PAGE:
When news of the compilation of Final Fantasy VII was first announced, joy tickled Square Enix fans’ hearts. What could possibly be better than a whole series of games based around the events of what is arguably the greatest role-playing game in history? That question remains unanswered. Instead, mediocrity reigned and fans were disappointed. Crisis Core, a recently released FFVII prequel on the PlayStation Portable, ends the trend of shittiness.
When news of the compilation of Final Fantasy VII was first announced, joy tickled Square Enix fans’ hearts. What could possibly be better than a whole series of games based around the events of what is arguably the greatest role-playing game in history?
That question remains unanswered. Instead, mediocrity reigned and fans were disappointed.
The FFVII movie sequel, Advent Children, had flashy visuals in lieu of character and story development, and the PlayStation 2 spin-off, Dirge of Cerberus, was a decent RPG at best and a shitty shoot-’em-up at worst. The cell-phone game Before Crisis didn’t even make it to the United States. All of that potential, and American Final Fantasy nerds get nothing more than off-the-mark sequels.
Crisis Core, a recently released FFVII prequel on the PlayStation Portable, ends the trend of shittiness.
It’s still a far cry from the old-school Final Fantasy days, as Crisis Core follows the franchise-wide trend of becoming more action oriented, but the game doesn’t sacrifice quality gaming and intricate story lines.
Battle in Crisis Core is actual combat, as turn-based attacks and menus take a backseat to live fighting that has controls sort of like a hack-and-slash game. It’s weird at first to play an FF game more like a Dynasty Warriors title than… well, like any older Final Fantasy game, but the learning curve is smooth and fun. Equipment setup and leveling-up are still plenty intricate for the nerds out there, making this more than a mere button-mashing parade of assault.
Character development and story follow-through for Crisis Core are unlike the rest of the compilation games, because it works and doesn’t forget to answer more questions than it raises. Neither Advent Children nor Dirge of Cerberus clearly answered loose ends left by FFVII, but Crisis Core does a great job solving the mysteries laid out in the original game. As a prequel that may sound like a no-brainer, this game crops up plenty of its own questions–and works to answer them without relying on obvious answers.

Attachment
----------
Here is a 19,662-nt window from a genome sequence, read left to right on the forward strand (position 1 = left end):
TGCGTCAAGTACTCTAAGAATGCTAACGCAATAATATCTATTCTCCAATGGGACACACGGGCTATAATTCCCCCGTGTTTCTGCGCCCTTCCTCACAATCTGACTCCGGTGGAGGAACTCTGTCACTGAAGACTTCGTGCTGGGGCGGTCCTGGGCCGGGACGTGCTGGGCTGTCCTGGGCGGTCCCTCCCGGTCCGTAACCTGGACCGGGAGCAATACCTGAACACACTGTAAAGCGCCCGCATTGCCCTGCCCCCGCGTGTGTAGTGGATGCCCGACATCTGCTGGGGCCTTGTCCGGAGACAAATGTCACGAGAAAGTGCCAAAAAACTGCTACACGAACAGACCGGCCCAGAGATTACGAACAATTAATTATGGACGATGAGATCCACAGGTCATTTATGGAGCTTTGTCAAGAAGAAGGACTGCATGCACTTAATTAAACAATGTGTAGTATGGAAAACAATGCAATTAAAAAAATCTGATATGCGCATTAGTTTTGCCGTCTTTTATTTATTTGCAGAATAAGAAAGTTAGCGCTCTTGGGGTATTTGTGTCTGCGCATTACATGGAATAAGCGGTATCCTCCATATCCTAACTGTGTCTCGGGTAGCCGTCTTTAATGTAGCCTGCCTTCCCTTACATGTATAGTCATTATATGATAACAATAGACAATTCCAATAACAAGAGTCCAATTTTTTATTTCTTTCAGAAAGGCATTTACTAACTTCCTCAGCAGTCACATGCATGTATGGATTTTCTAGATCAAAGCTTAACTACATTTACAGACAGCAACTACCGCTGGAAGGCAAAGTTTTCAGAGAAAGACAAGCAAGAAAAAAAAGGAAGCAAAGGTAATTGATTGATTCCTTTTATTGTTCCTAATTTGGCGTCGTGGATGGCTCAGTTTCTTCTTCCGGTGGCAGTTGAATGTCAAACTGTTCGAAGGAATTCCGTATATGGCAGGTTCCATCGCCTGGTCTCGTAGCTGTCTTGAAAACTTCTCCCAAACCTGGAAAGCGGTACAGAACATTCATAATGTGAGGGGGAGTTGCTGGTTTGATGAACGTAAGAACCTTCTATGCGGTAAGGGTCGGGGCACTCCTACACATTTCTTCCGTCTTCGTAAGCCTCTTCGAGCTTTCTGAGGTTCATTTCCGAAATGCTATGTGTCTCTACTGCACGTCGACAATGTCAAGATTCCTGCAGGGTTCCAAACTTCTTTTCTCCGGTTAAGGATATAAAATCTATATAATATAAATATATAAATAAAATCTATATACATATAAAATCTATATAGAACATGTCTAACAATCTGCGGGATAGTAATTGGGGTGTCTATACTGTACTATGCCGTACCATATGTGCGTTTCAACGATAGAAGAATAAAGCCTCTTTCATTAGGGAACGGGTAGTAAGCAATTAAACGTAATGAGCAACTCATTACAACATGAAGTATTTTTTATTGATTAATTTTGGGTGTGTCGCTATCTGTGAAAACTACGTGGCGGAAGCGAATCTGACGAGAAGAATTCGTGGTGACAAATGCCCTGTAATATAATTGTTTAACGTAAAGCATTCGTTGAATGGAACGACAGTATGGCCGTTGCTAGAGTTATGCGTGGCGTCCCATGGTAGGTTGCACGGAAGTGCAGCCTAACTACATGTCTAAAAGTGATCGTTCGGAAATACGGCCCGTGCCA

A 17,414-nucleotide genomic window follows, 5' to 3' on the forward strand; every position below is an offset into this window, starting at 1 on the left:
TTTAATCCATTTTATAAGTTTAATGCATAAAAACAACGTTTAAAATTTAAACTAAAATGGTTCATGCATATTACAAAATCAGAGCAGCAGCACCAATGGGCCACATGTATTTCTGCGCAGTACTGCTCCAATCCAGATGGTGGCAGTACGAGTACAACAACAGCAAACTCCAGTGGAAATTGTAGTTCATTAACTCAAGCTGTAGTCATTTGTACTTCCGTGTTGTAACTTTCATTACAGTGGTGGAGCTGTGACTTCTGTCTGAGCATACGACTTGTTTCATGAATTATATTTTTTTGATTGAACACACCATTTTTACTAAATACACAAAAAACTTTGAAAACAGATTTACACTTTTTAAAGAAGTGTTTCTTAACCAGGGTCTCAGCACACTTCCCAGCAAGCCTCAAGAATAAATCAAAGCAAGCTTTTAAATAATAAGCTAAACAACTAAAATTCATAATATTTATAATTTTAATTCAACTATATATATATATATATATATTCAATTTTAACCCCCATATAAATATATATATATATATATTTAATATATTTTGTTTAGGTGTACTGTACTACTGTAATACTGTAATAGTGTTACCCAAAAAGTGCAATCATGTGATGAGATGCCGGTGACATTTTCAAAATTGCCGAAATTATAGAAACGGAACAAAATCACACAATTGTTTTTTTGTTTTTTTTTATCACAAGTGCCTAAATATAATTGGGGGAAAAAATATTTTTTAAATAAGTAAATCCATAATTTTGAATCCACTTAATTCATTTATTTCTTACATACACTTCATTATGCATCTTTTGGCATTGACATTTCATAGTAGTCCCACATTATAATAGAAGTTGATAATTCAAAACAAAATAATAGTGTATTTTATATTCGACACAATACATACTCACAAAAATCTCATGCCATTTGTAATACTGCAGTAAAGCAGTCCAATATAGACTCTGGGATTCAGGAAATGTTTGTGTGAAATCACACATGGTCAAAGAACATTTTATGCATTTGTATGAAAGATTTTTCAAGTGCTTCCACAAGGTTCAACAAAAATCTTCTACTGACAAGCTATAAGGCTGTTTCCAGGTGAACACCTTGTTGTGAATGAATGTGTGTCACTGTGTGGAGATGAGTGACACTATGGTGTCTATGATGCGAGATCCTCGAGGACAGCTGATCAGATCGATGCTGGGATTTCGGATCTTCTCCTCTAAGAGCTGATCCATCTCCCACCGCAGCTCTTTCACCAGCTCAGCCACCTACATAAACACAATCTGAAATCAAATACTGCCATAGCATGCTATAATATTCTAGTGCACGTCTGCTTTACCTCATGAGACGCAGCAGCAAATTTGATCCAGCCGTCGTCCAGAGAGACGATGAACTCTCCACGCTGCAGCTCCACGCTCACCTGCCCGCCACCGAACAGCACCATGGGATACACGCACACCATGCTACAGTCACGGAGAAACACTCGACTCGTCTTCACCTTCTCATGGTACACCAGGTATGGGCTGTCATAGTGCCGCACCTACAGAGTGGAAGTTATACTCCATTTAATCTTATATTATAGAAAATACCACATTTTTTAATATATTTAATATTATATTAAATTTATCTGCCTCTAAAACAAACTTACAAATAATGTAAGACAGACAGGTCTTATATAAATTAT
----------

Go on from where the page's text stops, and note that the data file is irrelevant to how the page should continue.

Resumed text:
The mysterious Zack Fair from FFVII is the lead character in Crisis Core, and the game explores how he and the original game’s protagonist, Cloud Strife, became friends, and how Zack and FFVII leading lady Aerith became lovers. But more importantly, Crisis Core shows a new side of Sephiroth, the most badass of all badasses in Final Fantasy history.
Born of a scientific experiment involving an unnatural beast hell-bent on destroying the world, Sephiroth himself attempts to reign in darkness during the events of FFVII and is later reincarnated for malevolence in Advent Children. In Crisis Core he is finally given the in-depth look he deserves. Every true villain has a backstory, and the history of the One-Winged Angel makes Crisis Core worth the purchase all on its own.
There’s more bang for your buck, too. The cinematic presentation is amazing, and it seems impossible that such a little system could put out visuals this sexy. The battle graphics get repetitive, but that’s par for the RPG course, and character animations are easily the best in the FFVII spin-offs.
The sound is top-notch, with the voice-acting doing justice to the characters and serving the story progression well. Inflection and tone play to the plot like no past FF title has, and it really helps that the music can jump from adrenalin-pumping rock to smooth, jazzy ambient without feeling jagged or out-of-place.
I should point out that I’m a devout and longtime Final Fantasy fiend. I bought this game with the same mindset I watched Advent Children and played Dirge of Cerberus with: obsession. I found myself not enjoying them nearly as much as their forerunner, leaving me to wonder how the spawn of the brilliant Final Fantasy VII could fall so short of the standards set by the original game.
Crisis Core kept me playing and intrigued for much longer, and the purchase was very gratifying. Pick this one up–it is well worth the $40. No game can ever recapture the glory of FFVII, but Crisis Core comes damn close.